The chief executive of Canadian Pacific Railway Ltd. says the industry needs mergers to address the growing threat of rail gridlock, and he wouldn't rule out CP as a takeover candidate.
"I think there might be a lot of companies out there that might want some of our talent," CP's CEO Hunter Harrison said on a conference call Tuesday. When asked if the 133-year old railway would be a seller or buyer, he replied: "Both work."
Mr. Harrison's comments came a day after CP said it had dropped merger talks with Jacksonville, Fla.,-based CSX Corp. That tie up would have given Calgary-based CP badly needed rail lines to major oil refineries in the United States. Mr. Harrison said there were "three or four" meetings with CSX executives at which a merger or takeover was talked about, but no offer was made after it became clear CSX was an unwilling partner. He declined to speak for CSX, and said he wanted no part of a hostile takeover, given the tensions and clashes that involves.
CSX had no comment.
During the call, Mr. Harrison said the North American rail network is headed for gridlock as freight volumes soar at a time of increasing regulation and public resistance to new rail infrastructure. Railway mergers would increase network fluidity and ease bottlenecks in major rail hubs, he said. "There's a desire to put more tonnage on the rail. At the same time, governments are saying that we want to slow you down because of [hazardous materials] and crude. There's no more infrastructure [being built]. No one wants the railroad to run through their backyard, or their city."
"I've been doing this 50 years and I don't know how you do that," Mr. Harrison said
He said there were no more talks planned with CSX, but he did not rule out a later deal, with CSX or another carrier. Indeed, he said the industry is slowly realizing mergers are required if railway congestion is to be overcome. "We tried and there were some issues where we didn't see the world the same," Mr. Harrison said, adding that he sees other railways, such as Norfolk Southern, as a good potential partner. However he threw doubt on a possible deal with Kansas City Southern and the two "western big boys;" Burlington Northern Santa Fe and Union Pacific.
Mr. Harrison said that while he has not spoken to the heads of other railways, "my sense is that some of them clearly share the view that this agenda is the right one."
His call got some backing from Claude Mongeau, the CEO of Canadian National Railway Co. During a conference call on Tuesday to discuss CN's quarterly earnings, Mr. Mongeau said if there were mergers, they would likely happen in the U.S., with that country going to four major railways to two. "The key word is hypothetical," Mr. Mongeau added.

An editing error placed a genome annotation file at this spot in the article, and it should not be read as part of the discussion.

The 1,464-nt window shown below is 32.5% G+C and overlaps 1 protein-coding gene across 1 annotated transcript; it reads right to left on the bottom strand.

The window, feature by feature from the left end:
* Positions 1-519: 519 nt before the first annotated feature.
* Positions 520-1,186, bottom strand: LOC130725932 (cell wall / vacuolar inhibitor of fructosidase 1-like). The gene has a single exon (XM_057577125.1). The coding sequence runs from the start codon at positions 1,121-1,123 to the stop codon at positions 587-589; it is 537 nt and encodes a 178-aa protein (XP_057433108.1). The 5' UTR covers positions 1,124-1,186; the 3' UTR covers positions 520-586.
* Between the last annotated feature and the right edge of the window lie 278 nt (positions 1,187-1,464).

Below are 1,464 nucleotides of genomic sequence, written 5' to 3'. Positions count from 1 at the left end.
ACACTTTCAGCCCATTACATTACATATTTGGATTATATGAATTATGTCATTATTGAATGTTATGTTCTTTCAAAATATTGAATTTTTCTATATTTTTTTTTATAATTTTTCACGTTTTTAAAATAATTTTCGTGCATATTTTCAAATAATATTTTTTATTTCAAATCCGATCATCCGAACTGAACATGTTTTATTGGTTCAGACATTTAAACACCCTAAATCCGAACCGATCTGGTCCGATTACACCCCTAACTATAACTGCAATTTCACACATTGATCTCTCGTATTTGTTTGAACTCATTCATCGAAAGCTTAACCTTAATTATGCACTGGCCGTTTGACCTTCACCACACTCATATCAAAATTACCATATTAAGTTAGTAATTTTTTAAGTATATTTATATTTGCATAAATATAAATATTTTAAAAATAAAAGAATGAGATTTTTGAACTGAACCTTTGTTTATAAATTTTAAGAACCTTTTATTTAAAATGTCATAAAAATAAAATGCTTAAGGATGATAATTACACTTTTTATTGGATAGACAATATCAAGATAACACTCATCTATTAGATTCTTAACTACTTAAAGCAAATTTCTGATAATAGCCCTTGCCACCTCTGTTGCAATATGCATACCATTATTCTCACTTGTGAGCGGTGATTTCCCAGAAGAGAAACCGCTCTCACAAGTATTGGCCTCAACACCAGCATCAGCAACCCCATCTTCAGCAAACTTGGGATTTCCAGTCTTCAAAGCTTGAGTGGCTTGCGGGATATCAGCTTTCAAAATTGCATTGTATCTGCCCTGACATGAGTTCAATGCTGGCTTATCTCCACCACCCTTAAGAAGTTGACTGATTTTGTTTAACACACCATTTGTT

CP executives have repeatedly pointed to the congested hub at Chicago as the main reason mergers are needed. The Midwestern city's rail yards handle a quarter of the U.S. freight carried by six railways. Mr. Harrison and other railways' leaders have complained that poor communication among the various stakeholders compounds inefficiencies and slows the movement of cargo through Chicago. CN found a way around Chicago in 2007 by purchasing the Elgin, Joliet and Eastern Railway, a suburban line that skirts the congestion.
Clogged rail lines and poor service have gripped the industry in the past few years. Rising crop yields and oil production have sent freight volumes soaring. Both CP and CN are under Canadian government orders to move a minimum amount of grain each week in Western Canada. At the same time, the fatal derailment in Lac-Mégantic, Que., last year pushed regulators to restrict speeds on trains carrying hazardous cargo.
The U.S regulator, the Surface Transportation Board (STB), is believed to pose a major hurdle to any consolidation among the six major railways. More than a decade ago, the regulator blocked a merger between CN and Burlington Northern. The STB also toughened the standards it uses to judge proposed mergers, requiring them to enhance competition and not simply preserve it.
CP's third-quarter results underscored the rise in rail freight. The company said revenue from crude oil shipments rose by 74 per cent in the quarter, year over year, while grain revenue rose by almost 20 per cent. The company reported a 26-per-cent rise in profit to $400-million and total revenue rose nine per cent to $1.67-billion.
CN reported a 21 per cent jump in third-quarter profit to $853-million. Revenue climbed 16 per cent to a record $3.1-billion.